This, then, was the down-to-earth, common sense, democratic world view that served as the foundation for the bomb shell publication that Paine had intended to title, The Plain Truth. It was only upon the urging of his editor that he ultimately went with Common Sense. So, what are the plain truths at the core of Paine’s common sense approach to the common good? According to Patrick J. Kiger writing for they can be summarized in five key points:

  • Government’s purpose was to serve the people. This meant being responsive to the needs of the people over and above self interest.
  • Having a King was a bad idea. Paine wrote, “Of more worth is one honest man to society and in the sight of God, than all the crowned ruffians that ever lived.”
  • America is the home of the free.This new world hath been the asylum for the persecuted lovers of civil and religious liberty from every part of Europe,” proclaimed Paine.
  • America had a rare opportunity to create a new nation based on self-rule. Paine was convinced that now (1776) was the carpe diem (‘seize the day’) moment to take action to shake off the shackles of Monarchy and bring Democracy to the new world.
  • A strong central government was needed. Paine envisioned that the new nation would have a strong central government, with a constitution that protected individual rights, including freedom of religion. [‘Freedom of religion’ meant no state sanctioned religion and no compulsory tax paid to the church.]

It is fitting today to recall Paine’s common sense approach to spirituality, religion and democratic governance at a time in American history when such sensibilities feel so out-of-whack. It is such a time as this that also benefits from another of Paine’s writings. Having served under General Washington’s command during the brutal winter of 1776, he later published a series of pamphlets that he titled The American Crisis. You may be familiar with the opening line even if you have forgotten the occasion and the author; “These are the times that try men’s souls.”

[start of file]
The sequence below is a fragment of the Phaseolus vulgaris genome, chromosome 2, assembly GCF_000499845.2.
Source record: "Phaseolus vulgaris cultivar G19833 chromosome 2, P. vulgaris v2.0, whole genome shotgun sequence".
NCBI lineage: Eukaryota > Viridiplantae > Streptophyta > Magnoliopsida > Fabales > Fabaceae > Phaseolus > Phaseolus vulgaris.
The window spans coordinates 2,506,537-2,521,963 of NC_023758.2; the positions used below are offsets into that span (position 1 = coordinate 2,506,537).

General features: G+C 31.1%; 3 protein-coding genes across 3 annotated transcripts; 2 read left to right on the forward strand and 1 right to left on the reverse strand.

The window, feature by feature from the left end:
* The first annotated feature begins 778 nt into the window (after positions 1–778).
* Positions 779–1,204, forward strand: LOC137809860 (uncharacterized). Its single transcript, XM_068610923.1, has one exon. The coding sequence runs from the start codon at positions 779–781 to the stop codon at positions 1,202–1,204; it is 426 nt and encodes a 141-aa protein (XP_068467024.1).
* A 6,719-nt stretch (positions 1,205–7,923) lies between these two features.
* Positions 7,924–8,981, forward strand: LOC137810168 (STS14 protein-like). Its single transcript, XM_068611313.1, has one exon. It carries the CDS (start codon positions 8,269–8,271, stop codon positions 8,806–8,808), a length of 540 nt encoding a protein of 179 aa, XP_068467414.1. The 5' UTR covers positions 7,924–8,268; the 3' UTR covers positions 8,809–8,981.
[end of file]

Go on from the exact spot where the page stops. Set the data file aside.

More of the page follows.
The full line reads, “These are the times that try men’s souls; the summer soldier and the sunshine patriot will, in this crisis, shrink from the service of his country; but he that stands it now, deserves the love and thanks of man and woman.” This is the ‘common sense,’ ‘plain truth’ deist at his wordsmithing best. He cuts right to the gut wrenching heart and soul of the moral moment, calling upon each citizen to dig deep into their very soul to bring the dream of true democracy into reality.

Today in the Ukraine and over the past 11 arduous months, the world has been witness to one of those ‘times that try men’s souls.’ We have seen the atrocities of an unjust war waged upon innocent citizens of a sovereign democracy by the military forces of a malignant autocrat. All people of good will and common sense living in democracies of the free world stand in awe and give thanks for a nation in crisis where one will find neither ‘summer soldiers’ nor ‘sunshine’ patriots.’

But not all crises are of military nature. Not all conflicts are waged with ammunition and machines of war. Here at home, this nation born of Thomas Paine’s and others’ vision of exceptionalism, this shining city set upon a hill, this beacon of democracy, this sweet land of liberty, this refuge for “your tired, your poor, your huddled masses yearning to breathe free” is moving further from rather than closer to its aspirational rhetoric.

Four days ago we marked the second anniversary of a once unthinkable violent insurrection fueled by the ‘Big Lie’ of a stolen presidential election. And today that lie, refuted by hard fact and due process, lives on. And it lives on now not only at home, but also abroad as deceived Brazilians two days ago borrowed the same play book to stage their own insurrection. It is alive and kicking because it is still being promulgated and perpetuated by a cadre of nonsensical partisan politicians who are on this day walking the halls of the newly sworn in 118th Congress.